The graphic here shows, from the bottom up, the process of searching for and calling a new pastor. Let’s define the terminology behind the steps pictured there:
Candidates for Pastor of EPC: Known as Ministers of Word and Sacrament (or Teaching Elders), candidates for this position, with very few exceptions, hold a bachelors degree and a Masters of Divinity. As part of their ordination credentialing in the PC(U.S.A.), they will have gone through background checks, psychological evaluation, career counseling, professional formation, reference checks and examination by each presbytery they have served in (if they have) including Grace Presbytery if they should be EPC’s candidate.
Mission Study: This is what you are currently working on. Jim Mahon, Ken Richardson, and Rick Thompson are the initial members of the task force working on this project. This document will include information about the church’s history and mission as well as data about the community around EPC. Pictures and descriptions of activities of the church will also be in this document. Your mission study will need to be approved by Grace Presbytery before you can proceed with electing a Pastor Nominating Committee.
PNC (Pastor Nominating Committee): This is the search committee from EPC sent to identify a candidate to present to the congregation. Like other officers at EPC, the congregation votes on this committee’s makeup and will vote on the eventual candidate. Grace Presbytery will examine and approve the committee’s eventual candidate as well. In our system, the session is not involved in the call process of a new pastor. That relationship is established as a three way call of the congregation, candidate, and the presbytery.
MIF (Ministry Information Form): Formerly known as the CIF, this is essentially a church’s resume but it is more lengthy than a resume. It will contain much of the content of your mission study approved by Grace Presbytery’s Committee on Ministry. This form is filed both with Grace Presbytery and with the Church Leadership Connection at the denominational headquarters in Louisville, Kentucky for matching.
PIF (Personal Information Form): This is essentially a candidate’s resume but it is more lengthy than a resume. It will contain resume content, inventories of skills and preferences, and answers to questions about the candidate’s successes, failures, and calling. The form is approved by the candidate’s current presbytery and the Church Leadership Connection in Louisville and filed for matching.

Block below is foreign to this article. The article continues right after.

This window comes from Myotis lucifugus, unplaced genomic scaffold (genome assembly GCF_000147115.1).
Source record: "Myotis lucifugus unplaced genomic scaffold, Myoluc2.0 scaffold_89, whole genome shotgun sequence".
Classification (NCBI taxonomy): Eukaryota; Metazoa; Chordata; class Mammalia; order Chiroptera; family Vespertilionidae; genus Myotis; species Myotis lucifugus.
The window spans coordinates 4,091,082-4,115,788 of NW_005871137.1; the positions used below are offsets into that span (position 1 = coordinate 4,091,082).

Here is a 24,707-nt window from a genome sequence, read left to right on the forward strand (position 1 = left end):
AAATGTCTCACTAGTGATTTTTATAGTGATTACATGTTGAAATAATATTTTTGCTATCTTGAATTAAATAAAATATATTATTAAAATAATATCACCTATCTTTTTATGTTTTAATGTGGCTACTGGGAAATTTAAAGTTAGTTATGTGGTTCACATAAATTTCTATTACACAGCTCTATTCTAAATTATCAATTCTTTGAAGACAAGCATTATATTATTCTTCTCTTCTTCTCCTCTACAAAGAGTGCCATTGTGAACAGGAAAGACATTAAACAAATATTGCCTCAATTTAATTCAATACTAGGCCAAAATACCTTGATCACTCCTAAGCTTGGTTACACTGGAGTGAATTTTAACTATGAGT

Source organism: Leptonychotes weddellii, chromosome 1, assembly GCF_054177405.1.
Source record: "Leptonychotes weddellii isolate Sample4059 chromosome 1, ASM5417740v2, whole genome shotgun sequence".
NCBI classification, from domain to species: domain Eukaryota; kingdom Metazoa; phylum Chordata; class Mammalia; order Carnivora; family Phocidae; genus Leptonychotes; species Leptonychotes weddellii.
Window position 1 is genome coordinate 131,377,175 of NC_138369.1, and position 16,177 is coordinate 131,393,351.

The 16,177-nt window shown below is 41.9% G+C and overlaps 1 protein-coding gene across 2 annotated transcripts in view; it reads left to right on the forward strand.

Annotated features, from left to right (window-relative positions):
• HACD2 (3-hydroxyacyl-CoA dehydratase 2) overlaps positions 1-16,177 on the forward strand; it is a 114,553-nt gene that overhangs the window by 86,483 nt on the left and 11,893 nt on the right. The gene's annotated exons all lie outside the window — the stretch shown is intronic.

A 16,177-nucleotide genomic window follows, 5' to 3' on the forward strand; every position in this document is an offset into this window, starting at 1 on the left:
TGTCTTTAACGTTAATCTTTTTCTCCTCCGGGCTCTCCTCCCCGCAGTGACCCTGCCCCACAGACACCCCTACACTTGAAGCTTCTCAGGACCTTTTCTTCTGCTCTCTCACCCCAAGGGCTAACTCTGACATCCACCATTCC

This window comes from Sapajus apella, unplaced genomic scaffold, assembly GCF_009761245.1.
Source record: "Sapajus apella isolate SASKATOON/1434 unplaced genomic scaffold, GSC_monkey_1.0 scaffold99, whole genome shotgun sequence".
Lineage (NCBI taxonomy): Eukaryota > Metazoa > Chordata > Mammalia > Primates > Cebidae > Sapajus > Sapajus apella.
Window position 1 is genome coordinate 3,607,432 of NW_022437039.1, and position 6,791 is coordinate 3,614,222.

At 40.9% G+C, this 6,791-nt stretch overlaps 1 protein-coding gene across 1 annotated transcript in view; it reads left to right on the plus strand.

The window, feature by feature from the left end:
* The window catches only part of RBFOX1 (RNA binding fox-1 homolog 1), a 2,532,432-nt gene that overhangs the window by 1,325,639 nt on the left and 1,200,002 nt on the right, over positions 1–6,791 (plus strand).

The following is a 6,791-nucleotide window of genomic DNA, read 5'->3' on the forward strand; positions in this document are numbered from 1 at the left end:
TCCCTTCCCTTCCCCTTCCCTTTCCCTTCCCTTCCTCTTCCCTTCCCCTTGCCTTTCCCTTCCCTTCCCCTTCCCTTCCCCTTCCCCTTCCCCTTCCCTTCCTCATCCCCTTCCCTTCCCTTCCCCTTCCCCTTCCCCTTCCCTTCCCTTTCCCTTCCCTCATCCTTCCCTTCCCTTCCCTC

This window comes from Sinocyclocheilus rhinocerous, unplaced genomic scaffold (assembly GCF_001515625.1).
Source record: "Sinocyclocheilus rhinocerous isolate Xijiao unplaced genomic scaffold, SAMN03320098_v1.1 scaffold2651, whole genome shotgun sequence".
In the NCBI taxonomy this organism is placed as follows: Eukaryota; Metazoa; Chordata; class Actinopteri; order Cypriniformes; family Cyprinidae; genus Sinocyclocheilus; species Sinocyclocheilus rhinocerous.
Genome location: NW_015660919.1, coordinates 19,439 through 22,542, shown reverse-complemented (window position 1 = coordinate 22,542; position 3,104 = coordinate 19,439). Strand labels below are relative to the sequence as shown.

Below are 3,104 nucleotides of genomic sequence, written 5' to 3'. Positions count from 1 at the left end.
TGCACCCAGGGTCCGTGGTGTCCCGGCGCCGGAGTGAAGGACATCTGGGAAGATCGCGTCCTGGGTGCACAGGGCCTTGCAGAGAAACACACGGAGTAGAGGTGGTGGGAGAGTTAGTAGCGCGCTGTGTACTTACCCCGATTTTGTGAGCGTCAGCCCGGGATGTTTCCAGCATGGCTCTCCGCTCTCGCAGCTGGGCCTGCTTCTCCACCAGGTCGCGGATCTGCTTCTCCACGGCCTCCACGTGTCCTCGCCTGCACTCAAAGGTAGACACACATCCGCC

Discerning and Interviewing: The longest period will be the time it takes to read through and review all the PIFs your PNC receives. The second longest period will be the time it takes to set up and engage in interviews over the phone or online meeting platforms culminating with in person interviews.
How much will this cost? Your PNC will need a healthy budget to do its work. There will be expenses around producing and mailing materials as well as paying for flights, lodging, and meals for the candidates who come for an in person interview. The church will also need to pay moving expenses for the pastor-elect. For this reason, your continued commitment to the church’s budget is essential.
What happens at the congregational meeting? Once the congregation votes by secret ballot to approve a candidate at the eventual congregational meeting, the candidate will be invited to formally accept the call. The final vote count (but not names) will be shared with the pastor-elect. Candidates and the church can exit the process with each other at any time and this isn’t unusual.
How long will this take? The current average timeline for the process of searching for a new pastor in our denomination is 18 months. From what I see of EPC, I expect that timeline to be average or sooner but predicting the Spirit is never a wise exercise!
How will the transition from interim pastor to installed pastor occur? The affirmative vote by the congregation will serve as the transitional pastor’s minimum 30 days notice. Extensions to an interim’s service with you would occur at the request of the pastor-elect, by invitation of the session and with the agreement of the transitional pastor. Most of the time this happens because the pastor-elect needs time to find a home and make arrangements to move or allow a child to finish a school year where they are. Often, a pastor-elect will begin work on site before being installed by the presbytery. After a short time of planning an installation service, the pastor-elect will be installed by Grace Presbytery in a service at EPC. The pastor-elect plans this service in coordination with Grace Presbytery. Usually the congregation plans a reception following the service.